He was also presented the Padma Bhushan, the K K Birla Foundation's first Saraswati Samman, Sahitya Akademy award, the Soviet Land Nehru Prize and the Afro-Asian Writers' Conference Lotus Prize.

The poet's relationship with the Nehru family began during his years in Allahabad. It was Pandit Jawaharlal Nehru who got him a job in the MEA in Delhi as an under-secretary to translate official documents from English to Hindi, and which he continued in till his retirement.

For the last several years, he had been living with his film star son Amitabh Bachchan in Mumbai.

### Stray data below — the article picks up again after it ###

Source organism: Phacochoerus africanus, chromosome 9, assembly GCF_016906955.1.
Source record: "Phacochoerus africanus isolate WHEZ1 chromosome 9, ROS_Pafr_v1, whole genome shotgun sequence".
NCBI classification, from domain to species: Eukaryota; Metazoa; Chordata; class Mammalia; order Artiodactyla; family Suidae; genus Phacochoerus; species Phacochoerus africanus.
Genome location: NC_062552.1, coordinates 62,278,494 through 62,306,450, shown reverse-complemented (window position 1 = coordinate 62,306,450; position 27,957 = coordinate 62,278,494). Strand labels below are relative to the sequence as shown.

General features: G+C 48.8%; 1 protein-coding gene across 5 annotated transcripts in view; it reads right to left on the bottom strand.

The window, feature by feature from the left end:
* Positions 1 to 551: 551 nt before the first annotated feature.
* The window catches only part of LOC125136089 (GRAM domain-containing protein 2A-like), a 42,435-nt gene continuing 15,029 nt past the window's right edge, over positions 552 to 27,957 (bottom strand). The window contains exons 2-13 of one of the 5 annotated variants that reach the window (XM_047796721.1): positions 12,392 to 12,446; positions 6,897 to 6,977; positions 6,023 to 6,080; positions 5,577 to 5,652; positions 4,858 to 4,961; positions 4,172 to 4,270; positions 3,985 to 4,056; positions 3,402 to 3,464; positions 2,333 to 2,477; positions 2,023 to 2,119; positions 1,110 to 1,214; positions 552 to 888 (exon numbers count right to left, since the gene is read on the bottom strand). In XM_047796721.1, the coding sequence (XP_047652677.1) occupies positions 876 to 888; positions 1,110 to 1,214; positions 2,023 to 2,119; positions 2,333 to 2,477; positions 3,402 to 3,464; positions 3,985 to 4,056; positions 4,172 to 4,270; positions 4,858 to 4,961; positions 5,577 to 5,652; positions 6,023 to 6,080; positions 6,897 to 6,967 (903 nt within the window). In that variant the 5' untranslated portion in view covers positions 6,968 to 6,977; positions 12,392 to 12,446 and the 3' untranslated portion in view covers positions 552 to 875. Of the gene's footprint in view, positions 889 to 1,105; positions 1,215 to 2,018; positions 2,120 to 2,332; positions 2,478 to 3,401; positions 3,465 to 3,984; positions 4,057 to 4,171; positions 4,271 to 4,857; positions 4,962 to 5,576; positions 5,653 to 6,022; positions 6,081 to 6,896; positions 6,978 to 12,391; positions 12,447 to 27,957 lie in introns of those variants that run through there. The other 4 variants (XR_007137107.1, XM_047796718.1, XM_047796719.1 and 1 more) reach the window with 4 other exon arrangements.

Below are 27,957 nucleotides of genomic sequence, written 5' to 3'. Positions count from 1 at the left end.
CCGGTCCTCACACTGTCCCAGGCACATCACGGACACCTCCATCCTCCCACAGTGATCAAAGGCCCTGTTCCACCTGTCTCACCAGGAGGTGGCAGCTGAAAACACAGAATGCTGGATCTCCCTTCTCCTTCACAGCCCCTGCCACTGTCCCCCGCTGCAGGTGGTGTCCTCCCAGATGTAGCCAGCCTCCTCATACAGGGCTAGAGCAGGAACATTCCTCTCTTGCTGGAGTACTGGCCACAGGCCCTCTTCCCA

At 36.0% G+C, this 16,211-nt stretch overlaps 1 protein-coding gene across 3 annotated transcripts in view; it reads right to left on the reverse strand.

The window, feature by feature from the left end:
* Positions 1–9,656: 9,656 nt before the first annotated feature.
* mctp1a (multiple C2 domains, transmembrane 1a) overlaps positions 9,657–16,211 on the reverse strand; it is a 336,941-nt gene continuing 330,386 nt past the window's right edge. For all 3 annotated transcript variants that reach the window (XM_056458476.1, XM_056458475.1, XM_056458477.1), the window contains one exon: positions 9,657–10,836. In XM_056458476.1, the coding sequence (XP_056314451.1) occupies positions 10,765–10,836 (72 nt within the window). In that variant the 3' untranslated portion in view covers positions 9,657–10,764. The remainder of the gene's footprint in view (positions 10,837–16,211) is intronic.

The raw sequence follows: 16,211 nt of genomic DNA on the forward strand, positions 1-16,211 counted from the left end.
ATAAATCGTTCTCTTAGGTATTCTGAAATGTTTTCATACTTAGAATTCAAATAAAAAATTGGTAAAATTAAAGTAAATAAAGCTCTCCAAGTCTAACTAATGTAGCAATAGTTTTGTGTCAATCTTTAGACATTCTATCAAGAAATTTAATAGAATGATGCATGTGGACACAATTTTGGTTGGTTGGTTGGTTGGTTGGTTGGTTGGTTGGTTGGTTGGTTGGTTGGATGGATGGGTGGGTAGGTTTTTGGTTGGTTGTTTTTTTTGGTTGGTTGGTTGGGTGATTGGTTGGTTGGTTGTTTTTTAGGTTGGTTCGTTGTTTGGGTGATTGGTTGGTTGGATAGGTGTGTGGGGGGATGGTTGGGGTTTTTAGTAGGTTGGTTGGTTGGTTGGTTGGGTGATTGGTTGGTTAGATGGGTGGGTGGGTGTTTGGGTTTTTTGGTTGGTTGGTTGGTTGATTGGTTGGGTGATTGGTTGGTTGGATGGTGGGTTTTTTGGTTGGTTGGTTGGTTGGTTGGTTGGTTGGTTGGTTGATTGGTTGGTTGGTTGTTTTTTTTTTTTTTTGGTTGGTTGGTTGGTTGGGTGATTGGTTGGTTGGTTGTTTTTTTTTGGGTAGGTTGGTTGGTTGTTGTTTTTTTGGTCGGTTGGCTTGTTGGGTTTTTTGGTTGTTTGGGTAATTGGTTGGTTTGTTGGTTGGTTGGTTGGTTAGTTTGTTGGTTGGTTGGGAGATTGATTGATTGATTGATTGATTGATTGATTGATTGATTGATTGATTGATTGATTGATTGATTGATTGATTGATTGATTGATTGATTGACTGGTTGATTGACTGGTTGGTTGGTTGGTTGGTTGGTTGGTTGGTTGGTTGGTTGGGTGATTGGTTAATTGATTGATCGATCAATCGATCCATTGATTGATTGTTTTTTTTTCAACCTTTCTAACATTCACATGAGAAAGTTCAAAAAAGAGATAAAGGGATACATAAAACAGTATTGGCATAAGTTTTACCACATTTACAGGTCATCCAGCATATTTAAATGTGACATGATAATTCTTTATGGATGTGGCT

Edited by Sur_Sangam - 19 December 2006 at 10:35am

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Posted: 19 December 2006 at 6:40am | IP Logged

Harivanshrai Bachchan


Harivanshrai Bachchan

Birth: 1907
Birthplace: Allahabad
Profession: Poet, Bollywood Film song Lyricists
Family: Wife - Mrs. Teji Bachchan, Two sons - Amitabh and Ajitabh, Daughter-in-law - Jaya Baduri Bachchan, Grandchildren - Abhishek and Shweta Bachchan